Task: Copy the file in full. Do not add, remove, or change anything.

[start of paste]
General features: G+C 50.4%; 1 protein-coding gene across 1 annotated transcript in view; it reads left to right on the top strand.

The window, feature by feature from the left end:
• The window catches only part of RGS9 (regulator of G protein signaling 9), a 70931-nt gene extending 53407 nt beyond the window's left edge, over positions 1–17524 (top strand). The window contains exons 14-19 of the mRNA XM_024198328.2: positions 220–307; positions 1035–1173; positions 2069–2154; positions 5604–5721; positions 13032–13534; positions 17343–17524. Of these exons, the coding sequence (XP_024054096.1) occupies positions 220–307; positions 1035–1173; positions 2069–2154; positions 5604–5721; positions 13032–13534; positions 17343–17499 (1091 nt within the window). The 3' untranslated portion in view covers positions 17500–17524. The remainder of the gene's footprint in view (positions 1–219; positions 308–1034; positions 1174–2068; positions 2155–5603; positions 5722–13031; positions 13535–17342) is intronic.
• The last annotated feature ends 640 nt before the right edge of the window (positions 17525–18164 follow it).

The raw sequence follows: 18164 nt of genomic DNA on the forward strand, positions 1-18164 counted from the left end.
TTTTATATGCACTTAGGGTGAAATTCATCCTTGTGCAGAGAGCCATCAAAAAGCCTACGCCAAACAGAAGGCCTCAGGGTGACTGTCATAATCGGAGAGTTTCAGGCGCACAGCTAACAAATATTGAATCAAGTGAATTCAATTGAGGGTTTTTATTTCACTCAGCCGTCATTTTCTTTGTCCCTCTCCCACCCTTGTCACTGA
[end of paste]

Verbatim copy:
General features: G+C 50.4%; 1 protein-coding gene across 1 annotated transcript in view; it reads left to right on the top strand.

The window, feature by feature from the left end:
• The window catches only part of RGS9 (regulator of G protein signaling 9), a 70931-nt gene extending 53407 nt beyond the window's left edge, over positions 1–17524 (top strand). The window contains exons 14-19 of the mRNA XM_024198328.2: positions 220–307; positions 1035–1173; positions 2069–2154; positions 5604–5721; positions 13032–13534; positions 17343–17524. Of these exons, the coding sequence (XP_024054096.1) occupies positions 220–307; positions 1035–1173; positions 2069–2154; positions 5604–5721; positions 13032–13534; positions 17343–17499 (1091 nt within the window). The 3' untranslated portion in view covers positions 17500–17524. The remainder of the gene's footprint in view (positions 1–219; positions 308–1034; positions 1174–2068; positions 2155–5603; positions 5722–13031; positions 13535–17342) is intronic.
• The last annotated feature ends 640 nt before the right edge of the window (positions 17525–18164 follow it).

The raw sequence follows: 18164 nt of genomic DNA on the forward strand, positions 1-18164 counted from the left end.
TTTTATATGCACTTAGGGTGAAATTCATCCTTGTGCAGAGAGCCATCAAAAAGCCTACGCCAAACAGAAGGCCTCAGGGTGACTGTCATAATCGGAGAGTTTCAGGCGCACAGCTAACAAATATTGAATCAAGTGAATTCAATTGAGGGTTTTTATTTCACTCAGCCGTCATTTTCTTTGTCCCTCTCCCACCCTTGTCACTGA